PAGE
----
# PowerPoint Presentation - Overview of Lecture by sdfwerte

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```									Overview of Lecture

•   Variability and Averages
•   The Normal Distribution
•   Comparing Population Variances
•   Experimental Error & Treatment Effects
•   Evaluating the Null Hypothesis
•   Assumptions Underlying Analysis of Variance:

C82MST Statistical Methods 2 - Lecture 2           1
Variability and Averages
Patients
Controls
• Graph 1: Bipolar disorder

Frequency
• Different variability
• Same averages

Depressed     Manic

Patients
• Graph 2: Blood sugar                                             Controls
Frequency
levels
• Same variability
• Different averages

Low            High
C82MST Statistical Methods 2 - Lecture 2                                      2
The Normal Distribution

• The normal distribution is used in statistical analysis in
order to make standardized comparisons across different
populations (treatments).
• The kinds of parametric statistical techniques we use
assume that a population is normally distributed.
• This allows us to compare directly between two populations

C82MST Statistical Methods 2 - Lecture 2                       3
The Normal Distribution

• The Normal Distribution is a mathematical function that
defines the distribution of scores in population with respect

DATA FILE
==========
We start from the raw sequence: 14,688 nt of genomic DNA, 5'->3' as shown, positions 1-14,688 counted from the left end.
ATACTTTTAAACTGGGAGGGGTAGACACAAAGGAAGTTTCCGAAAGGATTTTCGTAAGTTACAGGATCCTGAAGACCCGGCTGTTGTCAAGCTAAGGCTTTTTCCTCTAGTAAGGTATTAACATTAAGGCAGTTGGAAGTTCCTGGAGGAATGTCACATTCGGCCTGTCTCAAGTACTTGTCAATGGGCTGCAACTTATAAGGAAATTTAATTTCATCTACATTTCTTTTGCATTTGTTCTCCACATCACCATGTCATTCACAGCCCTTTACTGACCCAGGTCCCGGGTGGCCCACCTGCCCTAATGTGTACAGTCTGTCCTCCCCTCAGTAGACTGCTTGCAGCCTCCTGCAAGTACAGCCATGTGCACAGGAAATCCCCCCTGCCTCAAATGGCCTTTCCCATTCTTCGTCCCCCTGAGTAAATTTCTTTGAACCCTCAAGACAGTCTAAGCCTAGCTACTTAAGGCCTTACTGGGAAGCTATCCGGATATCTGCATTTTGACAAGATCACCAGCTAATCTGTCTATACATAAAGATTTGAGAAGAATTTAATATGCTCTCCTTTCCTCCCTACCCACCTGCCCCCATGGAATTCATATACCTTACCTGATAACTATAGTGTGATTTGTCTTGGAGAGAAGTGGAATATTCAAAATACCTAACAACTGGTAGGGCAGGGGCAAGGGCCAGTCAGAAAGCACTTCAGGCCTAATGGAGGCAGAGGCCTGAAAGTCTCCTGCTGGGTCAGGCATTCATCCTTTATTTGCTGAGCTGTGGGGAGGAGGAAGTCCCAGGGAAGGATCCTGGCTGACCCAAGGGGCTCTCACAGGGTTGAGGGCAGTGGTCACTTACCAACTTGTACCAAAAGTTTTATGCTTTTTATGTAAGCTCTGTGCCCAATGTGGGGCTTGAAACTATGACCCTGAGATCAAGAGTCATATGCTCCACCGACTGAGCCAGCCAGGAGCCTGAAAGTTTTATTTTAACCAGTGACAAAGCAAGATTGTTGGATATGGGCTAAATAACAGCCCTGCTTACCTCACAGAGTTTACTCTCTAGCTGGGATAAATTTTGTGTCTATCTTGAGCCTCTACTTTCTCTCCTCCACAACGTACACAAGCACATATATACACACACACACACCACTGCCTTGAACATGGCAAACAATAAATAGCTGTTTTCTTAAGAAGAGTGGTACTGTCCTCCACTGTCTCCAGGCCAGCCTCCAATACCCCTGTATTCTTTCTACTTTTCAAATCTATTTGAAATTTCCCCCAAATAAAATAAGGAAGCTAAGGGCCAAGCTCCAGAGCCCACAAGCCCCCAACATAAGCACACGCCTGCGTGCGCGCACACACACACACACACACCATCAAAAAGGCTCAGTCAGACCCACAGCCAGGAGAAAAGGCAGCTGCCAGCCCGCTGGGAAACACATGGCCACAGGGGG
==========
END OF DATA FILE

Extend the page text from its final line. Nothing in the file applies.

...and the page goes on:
to two population parameters.
• The first parameter is the Greek letter (m, mu). This
represents the population mean.
• The second parameter is the Greek letter (s, sigma) that
represents the population standard deviation.
• Different normal distributions are generated whenever
the population mean or the population standard
deviation are different

C82MST Statistical Methods 2 - Lecture 2                          4
The Normal Distribution

• Normal distributions with different population variances and
the same population mean

s2 = 1

s2 = 2

f(x)           s2 = 3
s2 = 4

C82MST Statistical Methods 2 - Lecture 2                         5
The Normal Distribution

• Normal distributions with different population means and
the same population variance

m= 1   m= 2

f(x)

C82MST Statistical Methods 2 - Lecture 2                     6
The Normal Distribution

• Normal distributions with different population variances and
different population means

s 2 = 1 m= 1

s 2 = 3 m= 3

C82MST Statistical Methods 2 - Lecture 2                          7
Normal Distribution

• Most samples of data are normally distributed (but not all)

C82MST Statistical Methods 2 - Lecture 2                        8
Comparing Populations in terms of Shared Variances